Monday, February 28, 2011
Thanks to the Vinopolis wine store in Portland, for including a very thoughtful essay-ette at the top of this week's offerings on their website.
Vinopolis notes that they are are finding good bargains-for-high-quality more on the European side than among U.S. wines now. They speculate this is because on the Continent the wineries manage their price only to their cellar doors, and after that, let market forces come what may. In contrast, in America, wineries try to regulate retail prices for their products all the way to the consumer. I suppose this is an outgrowth of the U.S.' addiction to marketing and the theory of consumer control.
Having said that, however, as my customers know, I've been offering many super-high-value quality wines lately, all from U.S. wineries. I think this is a temporary condition, brought about by the vast oversupply of wineries and wines in CA, OR, and WA, and the plummeting demand for $20+ wines in our shaky economy. Too, the skyrocketing debt of the United States has sparked its once-proud currency's fall against even such former deadbeats as Phillipines, Mexico, and Argentina. This gives U.S. wines a price advantage against foreign competition.
Given this, perhaps the only force making some U.S. wines too expensive is the greed of the winery owners. But as stocks build up and refuse to fall, that greed will give way to cold hard reality. Unless China is buying the premium wines, their prices must fall.
What should a drinker-with-a-cellar do? Buy some good longer-lasting wines and lay them down. Search out those good wines in the "$12 and less" category and hike your present consumption of those. And keep reading the news . . .
Wednesday, February 23, 2011
What an excellent piece on Slate, pointing out the immense (and deceptive) B.S. that goes on with regard to wine descriptions.
For example, a world-reknowned critic whom I greatly respect said a wine had a nose of "graphite, black currant liqueur, incense, and camphor."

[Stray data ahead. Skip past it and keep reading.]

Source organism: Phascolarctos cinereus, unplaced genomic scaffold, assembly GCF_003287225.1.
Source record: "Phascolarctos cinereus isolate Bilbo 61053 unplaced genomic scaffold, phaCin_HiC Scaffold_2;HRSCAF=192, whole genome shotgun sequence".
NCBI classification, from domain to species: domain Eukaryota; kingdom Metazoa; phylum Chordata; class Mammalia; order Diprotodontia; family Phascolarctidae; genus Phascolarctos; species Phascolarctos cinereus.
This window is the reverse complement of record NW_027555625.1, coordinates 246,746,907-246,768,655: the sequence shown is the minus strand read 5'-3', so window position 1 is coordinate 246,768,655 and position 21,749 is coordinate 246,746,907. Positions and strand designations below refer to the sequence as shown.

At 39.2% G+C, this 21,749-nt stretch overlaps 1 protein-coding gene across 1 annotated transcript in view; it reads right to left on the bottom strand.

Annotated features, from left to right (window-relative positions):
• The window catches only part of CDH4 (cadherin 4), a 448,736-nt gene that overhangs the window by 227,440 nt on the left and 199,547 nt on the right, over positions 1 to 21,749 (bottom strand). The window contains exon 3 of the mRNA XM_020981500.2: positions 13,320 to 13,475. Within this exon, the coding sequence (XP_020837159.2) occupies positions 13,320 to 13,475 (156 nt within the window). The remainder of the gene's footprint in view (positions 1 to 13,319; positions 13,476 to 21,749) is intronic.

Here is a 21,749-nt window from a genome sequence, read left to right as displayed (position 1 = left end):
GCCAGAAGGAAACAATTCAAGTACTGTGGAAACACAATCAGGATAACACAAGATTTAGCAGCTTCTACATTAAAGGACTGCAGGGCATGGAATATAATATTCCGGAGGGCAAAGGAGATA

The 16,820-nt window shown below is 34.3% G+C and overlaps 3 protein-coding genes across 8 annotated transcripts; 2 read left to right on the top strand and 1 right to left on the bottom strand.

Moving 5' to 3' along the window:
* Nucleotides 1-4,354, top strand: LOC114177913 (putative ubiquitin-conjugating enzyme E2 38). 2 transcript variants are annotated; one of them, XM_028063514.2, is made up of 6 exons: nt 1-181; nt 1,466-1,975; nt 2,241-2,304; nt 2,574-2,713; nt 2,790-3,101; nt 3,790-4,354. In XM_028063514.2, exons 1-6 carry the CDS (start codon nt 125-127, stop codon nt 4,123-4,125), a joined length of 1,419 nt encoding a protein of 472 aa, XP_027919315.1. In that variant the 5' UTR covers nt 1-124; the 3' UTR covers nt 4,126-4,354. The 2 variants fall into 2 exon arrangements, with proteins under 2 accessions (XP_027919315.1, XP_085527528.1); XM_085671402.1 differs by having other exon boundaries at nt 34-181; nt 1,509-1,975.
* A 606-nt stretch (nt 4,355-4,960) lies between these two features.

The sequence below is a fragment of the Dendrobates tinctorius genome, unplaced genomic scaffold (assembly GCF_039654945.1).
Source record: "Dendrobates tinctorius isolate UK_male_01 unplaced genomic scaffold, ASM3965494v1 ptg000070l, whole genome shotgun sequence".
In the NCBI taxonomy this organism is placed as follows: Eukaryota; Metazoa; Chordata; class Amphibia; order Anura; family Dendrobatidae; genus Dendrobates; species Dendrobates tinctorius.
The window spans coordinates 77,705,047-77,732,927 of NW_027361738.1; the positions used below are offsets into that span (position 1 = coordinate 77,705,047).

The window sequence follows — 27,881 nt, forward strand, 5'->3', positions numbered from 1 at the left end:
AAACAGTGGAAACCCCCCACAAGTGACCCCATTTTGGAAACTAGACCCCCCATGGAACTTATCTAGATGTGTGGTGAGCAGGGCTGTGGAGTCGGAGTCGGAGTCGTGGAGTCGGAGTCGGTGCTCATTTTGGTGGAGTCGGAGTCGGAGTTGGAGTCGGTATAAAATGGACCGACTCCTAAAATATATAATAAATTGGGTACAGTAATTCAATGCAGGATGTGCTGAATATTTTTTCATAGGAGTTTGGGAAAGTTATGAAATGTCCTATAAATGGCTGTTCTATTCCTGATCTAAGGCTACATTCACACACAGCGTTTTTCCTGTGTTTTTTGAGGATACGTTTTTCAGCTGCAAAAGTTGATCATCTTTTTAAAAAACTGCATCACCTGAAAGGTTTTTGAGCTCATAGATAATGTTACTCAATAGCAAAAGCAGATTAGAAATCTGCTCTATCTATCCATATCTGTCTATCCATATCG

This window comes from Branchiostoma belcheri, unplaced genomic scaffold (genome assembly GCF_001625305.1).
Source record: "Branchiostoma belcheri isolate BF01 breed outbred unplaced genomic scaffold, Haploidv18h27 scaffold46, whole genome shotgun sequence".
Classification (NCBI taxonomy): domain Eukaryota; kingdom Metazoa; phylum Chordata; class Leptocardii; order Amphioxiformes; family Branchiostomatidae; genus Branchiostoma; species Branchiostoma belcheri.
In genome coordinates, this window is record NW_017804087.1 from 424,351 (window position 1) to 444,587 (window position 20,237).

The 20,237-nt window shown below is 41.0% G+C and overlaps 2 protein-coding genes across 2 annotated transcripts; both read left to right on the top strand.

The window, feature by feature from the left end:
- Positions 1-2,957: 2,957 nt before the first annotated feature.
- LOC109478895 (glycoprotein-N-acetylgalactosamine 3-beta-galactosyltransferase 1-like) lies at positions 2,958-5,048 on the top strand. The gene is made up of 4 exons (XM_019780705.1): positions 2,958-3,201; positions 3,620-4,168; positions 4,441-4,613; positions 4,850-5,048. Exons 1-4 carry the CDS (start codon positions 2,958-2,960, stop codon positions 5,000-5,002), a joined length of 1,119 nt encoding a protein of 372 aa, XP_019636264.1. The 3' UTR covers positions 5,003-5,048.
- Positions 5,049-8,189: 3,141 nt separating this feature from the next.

Whoa--Doesn't graphite have no odor? And there are MANY kinds of incense, with hundreds of different smells; isn't "incense" impossibly ambiguous? And camphor? Surely not a smell anybody would want in a wine.
I doubt the skilled winelover's nose can pick out more than a couple or three different aromas. And they are usually pretty basic aromas, at that: black fruits, or red cherries, or cranberries, or cedar, or leather, or earth, or lemon peel. Pretty basic stuff. Sometimes we might whiff something odder, such as petrochemical smell in a Riesling. But, surely not four or more unusual smells, all in one wine???
Let's all try to limit the descriptive B.S., OK, critics?
Thursday, February 17, 2011
2010 was a terribly tough grape year in the Beaver State. Winegrape production was down 24%, from about 40,000 tons to just 30,000 tons, due in equal parts to bad weather and record-setting animal damage. Given my own experience last year, I am surprised the reduction was so small, but if you hire enough high school kids to patrol the vineyard all day long with ATVs and shotguns, I guess you can somewhat limit the damage from starving birds. The birds were starving because mid-summer rains and cool weather ruined the wild blackberries (after we had picked ours, in superb condition, for our blackberry port, thank you). So the birds had to commit all their (considerable) mental resources to infiltrating the nets on the vines. I netted my vines very tightly, and used bird-repelling reflective tape, and had a feral cat out there, and was out patrolling as often as one can with a day job, and still I lost about 90% of my crop.